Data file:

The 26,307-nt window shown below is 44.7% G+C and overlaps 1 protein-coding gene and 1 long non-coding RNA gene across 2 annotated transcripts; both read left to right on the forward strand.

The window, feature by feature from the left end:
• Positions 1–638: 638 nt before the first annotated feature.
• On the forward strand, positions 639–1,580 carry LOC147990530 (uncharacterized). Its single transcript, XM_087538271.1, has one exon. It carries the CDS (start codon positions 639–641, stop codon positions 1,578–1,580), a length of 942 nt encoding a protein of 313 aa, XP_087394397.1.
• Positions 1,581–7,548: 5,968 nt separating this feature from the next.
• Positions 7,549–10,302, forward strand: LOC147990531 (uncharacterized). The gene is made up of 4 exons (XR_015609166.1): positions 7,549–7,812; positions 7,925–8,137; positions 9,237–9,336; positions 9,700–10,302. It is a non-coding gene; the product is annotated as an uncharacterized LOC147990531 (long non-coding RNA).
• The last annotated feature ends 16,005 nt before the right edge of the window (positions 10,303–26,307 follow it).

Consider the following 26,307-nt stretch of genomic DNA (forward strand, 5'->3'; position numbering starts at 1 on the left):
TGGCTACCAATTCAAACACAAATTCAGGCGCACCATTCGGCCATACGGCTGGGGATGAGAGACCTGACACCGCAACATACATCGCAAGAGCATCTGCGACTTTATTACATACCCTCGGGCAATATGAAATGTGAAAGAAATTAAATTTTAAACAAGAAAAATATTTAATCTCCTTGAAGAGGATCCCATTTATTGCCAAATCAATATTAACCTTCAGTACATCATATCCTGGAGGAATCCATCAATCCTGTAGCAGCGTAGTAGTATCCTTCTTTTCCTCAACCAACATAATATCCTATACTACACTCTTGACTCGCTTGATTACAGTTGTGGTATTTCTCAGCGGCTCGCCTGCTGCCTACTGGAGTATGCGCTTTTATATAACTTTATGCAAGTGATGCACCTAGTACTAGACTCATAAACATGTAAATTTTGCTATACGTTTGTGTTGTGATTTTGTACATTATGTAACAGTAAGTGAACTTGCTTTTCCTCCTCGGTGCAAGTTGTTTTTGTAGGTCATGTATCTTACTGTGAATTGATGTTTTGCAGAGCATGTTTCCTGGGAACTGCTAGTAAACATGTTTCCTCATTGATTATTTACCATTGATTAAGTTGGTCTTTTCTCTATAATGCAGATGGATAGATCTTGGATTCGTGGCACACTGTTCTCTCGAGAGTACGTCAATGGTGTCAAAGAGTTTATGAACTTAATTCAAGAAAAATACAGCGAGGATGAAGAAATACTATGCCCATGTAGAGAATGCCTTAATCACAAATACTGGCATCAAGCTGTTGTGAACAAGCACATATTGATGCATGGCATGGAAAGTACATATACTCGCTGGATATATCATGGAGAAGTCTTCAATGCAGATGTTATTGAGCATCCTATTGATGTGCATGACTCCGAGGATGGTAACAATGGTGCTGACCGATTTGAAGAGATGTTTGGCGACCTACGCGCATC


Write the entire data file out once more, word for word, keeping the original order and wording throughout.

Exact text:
The 26,307-nt window shown below is 44.7% G+C and overlaps 1 protein-coding gene and 1 long non-coding RNA gene across 2 annotated transcripts; both read left to right on the forward strand.

The window, feature by feature from the left end:
• Positions 1–638: 638 nt before the first annotated feature.
• On the forward strand, positions 639–1,580 carry LOC147990530 (uncharacterized). Its single transcript, XM_087538271.1, has one exon. It carries the CDS (start codon positions 639–641, stop codon positions 1,578–1,580), a length of 942 nt encoding a protein of 313 aa, XP_087394397.1.
• Positions 1,581–7,548: 5,968 nt separating this feature from the next.
• Positions 7,549–10,302, forward strand: LOC147990531 (uncharacterized). The gene is made up of 4 exons (XR_015609166.1): positions 7,549–7,812; positions 7,925–8,137; positions 9,237–9,336; positions 9,700–10,302. It is a non-coding gene; the product is annotated as an uncharacterized LOC147990531 (long non-coding RNA).
• The last annotated feature ends 16,005 nt before the right edge of the window (positions 10,303–26,307 follow it).

Consider the following 26,307-nt stretch of genomic DNA (forward strand, 5'->3'; position numbering starts at 1 on the left):
TGGCTACCAATTCAAACACAAATTCAGGCGCACCATTCGGCCATACGGCTGGGGATGAGAGACCTGACACCGCAACATACATCGCAAGAGCATCTGCGACTTTATTACATACCCTCGGGCAATATGAAATGTGAAAGAAATTAAATTTTAAACAAGAAAAATATTTAATCTCCTTGAAGAGGATCCCATTTATTGCCAAATCAATATTAACCTTCAGTACATCATATCCTGGAGGAATCCATCAATCCTGTAGCAGCGTAGTAGTATCCTTCTTTTCCTCAACCAACATAATATCCTATACTACACTCTTGACTCGCTTGATTACAGTTGTGGTATTTCTCAGCGGCTCGCCTGCTGCCTACTGGAGTATGCGCTTTTATATAACTTTATGCAAGTGATGCACCTAGTACTAGACTCATAAACATGTAAATTTTGCTATACGTTTGTGTTGTGATTTTGTACATTATGTAACAGTAAGTGAACTTGCTTTTCCTCCTCGGTGCAAGTTGTTTTTGTAGGTCATGTATCTTACTGTGAATTGATGTTTTGCAGAGCATGTTTCCTGGGAACTGCTAGTAAACATGTTTCCTCATTGATTATTTACCATTGATTAAGTTGGTCTTTTCTCTATAATGCAGATGGATAGATCTTGGATTCGTGGCACACTGTTCTCTCGAGAGTACGTCAATGGTGTCAAAGAGTTTATGAACTTAATTCAAGAAAAATACAGCGAGGATGAAGAAATACTATGCCCATGTAGAGAATGCCTTAATCACAAATACTGGCATCAAGCTGTTGTGAACAAGCACATATTGATGCATGGCATGGAAAGTACATATACTCGCTGGATATATCATGGAGAAGTCTTCAATGCAGATGTTATTGAGCATCCTATTGATGTGCATGACTCCGAGGATGGTAACAATGGTGCTGACCGATTTGAAGAGATGTTTGGCGACCTACGCGCATC